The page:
For more on the rights of children in the Constitution, click on section 28 in the following link: The South African Constitution 


The Children's Act:

South Africa also provides for all of these rights and more, in the Children's Act.

The Children's Act was written after the government accepted the UN Convention on the Rights of the Child and the African Charter on the Rights and Welfare of the Child.

The aim of the Act is to make sure that children are able to grow up safely and develop well, and where they are abused or neglected, that they will be helped to recover.

The Act also says that children are allowed to have their say and participate in decisions that affect their lives.

The Act values families and tries to ensure that they are protected and supported. Sometimes parents are unable to look after their children properly, then the Act will try and help them through programmes that show them how to become better parents. When parents are not able to look after their children properly, even after they attended a programme, then the Act will help children to find another family or adults with which to stay. The Act also provides for rules to ensure proper and safe after-care, crèches, drop in centres, and child and youth care centres; and for children to consent to their own adoption.

The Act provides for many many more issues around children, so if you are interested, click on the pictures below.

Childrens Act pic 1      Childrens Act pic 2 



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Latest News

18 May 2018

Centre for Child Law represented at Continental Conference on Access to Justice for Children in Africa

On 8 to 10 May 2018, the Centre's Karabo Ozah and Zita Hansungule attended the Continental Conference on
Access to Justice for Children in Africa held in Addis Ababa, Ethiopia. The Conference was hosted by the African
Child Policy Forum (ACPF) and Defence for Children International (DCI).

The discussions and deliberations dealt with a number of issues related to access to justice for children including:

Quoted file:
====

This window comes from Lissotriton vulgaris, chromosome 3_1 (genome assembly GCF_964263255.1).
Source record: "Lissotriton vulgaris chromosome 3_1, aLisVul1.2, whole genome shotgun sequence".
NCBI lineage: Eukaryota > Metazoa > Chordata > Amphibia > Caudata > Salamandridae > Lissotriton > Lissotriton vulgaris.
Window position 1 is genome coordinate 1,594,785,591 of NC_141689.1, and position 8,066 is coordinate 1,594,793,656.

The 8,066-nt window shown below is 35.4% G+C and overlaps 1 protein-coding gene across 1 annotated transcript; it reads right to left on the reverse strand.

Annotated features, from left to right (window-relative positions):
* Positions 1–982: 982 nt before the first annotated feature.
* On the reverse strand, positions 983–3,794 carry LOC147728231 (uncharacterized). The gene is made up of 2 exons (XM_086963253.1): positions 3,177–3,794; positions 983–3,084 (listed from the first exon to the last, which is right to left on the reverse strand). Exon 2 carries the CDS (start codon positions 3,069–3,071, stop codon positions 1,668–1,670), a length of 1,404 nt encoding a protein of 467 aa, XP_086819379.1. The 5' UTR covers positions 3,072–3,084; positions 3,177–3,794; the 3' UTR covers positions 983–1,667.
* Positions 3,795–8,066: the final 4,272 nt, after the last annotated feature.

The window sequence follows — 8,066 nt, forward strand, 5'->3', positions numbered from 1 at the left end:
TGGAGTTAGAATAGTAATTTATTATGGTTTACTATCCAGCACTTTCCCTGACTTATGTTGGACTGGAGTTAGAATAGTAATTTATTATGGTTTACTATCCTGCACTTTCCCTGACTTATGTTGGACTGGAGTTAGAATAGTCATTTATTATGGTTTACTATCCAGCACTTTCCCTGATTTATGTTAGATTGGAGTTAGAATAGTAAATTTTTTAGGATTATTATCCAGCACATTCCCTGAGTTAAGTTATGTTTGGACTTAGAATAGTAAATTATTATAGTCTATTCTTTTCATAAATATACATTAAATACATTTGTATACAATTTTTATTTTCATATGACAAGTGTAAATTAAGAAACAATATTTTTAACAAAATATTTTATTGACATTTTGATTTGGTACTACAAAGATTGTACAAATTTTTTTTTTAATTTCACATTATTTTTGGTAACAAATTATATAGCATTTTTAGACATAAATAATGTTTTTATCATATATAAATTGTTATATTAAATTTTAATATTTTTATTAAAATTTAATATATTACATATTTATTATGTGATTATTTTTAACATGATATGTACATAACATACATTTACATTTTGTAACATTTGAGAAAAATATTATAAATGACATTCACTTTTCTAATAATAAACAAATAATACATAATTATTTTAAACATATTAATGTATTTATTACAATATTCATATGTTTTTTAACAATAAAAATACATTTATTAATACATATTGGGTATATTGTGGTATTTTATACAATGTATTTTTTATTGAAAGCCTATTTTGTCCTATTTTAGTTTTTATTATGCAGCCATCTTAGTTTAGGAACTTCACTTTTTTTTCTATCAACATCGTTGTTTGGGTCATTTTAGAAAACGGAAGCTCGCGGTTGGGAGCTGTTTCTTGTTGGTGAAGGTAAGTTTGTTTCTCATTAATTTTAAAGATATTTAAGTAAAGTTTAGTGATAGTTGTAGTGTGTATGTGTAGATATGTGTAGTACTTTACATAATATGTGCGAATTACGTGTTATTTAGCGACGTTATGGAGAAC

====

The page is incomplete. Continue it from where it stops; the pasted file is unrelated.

legal pluralism in Africa and its impact on access to justice for children; access to justice for children in the context
of armed conflict; vulnerability and access to justice for children; access to justice for children with disabilities in Africa;
and technology and children's access to justice.

A new report from ACPF was launched at the conference: "Spotlighting the invisible – Justice for Children in Africa".
The Centre's Ms Karabo Ozah reflected on the report as a child right's expert. Ms Ozah reflections on the findings of the
report; highlighted practical realities dealt with in the report; and gave recommendations on the way forward. Ms 
Hansungule reflected on the litigation and advocacy work that the Centre has engaged in to ensure access for children
with psychosocial disabilities, in particular children with behavioural difficulties. 

At the conclusion of the Conference a call to action was adopted by participants. The call to action urged various duty
bearers to make access to justice a reality for all children on the African continent. The duty bearers include: African
Governments; AU Organs and Treaty Bodies; The UN Committee on the Rights of the Child; Civil Society Organisations;
International Non-Governmental Organisations; UN Agencies; Academic Institutions; and Development and Multilateral

The Centre for Child Law aims to use the report and call for action to enhance their work in protecting and promoting
the rights of children, in particular access to justice for children, in South Africa and work towards a child-friendly justice

For more read an article on the University of Pretoria, Faculty of Law website here.





Centre for Child Law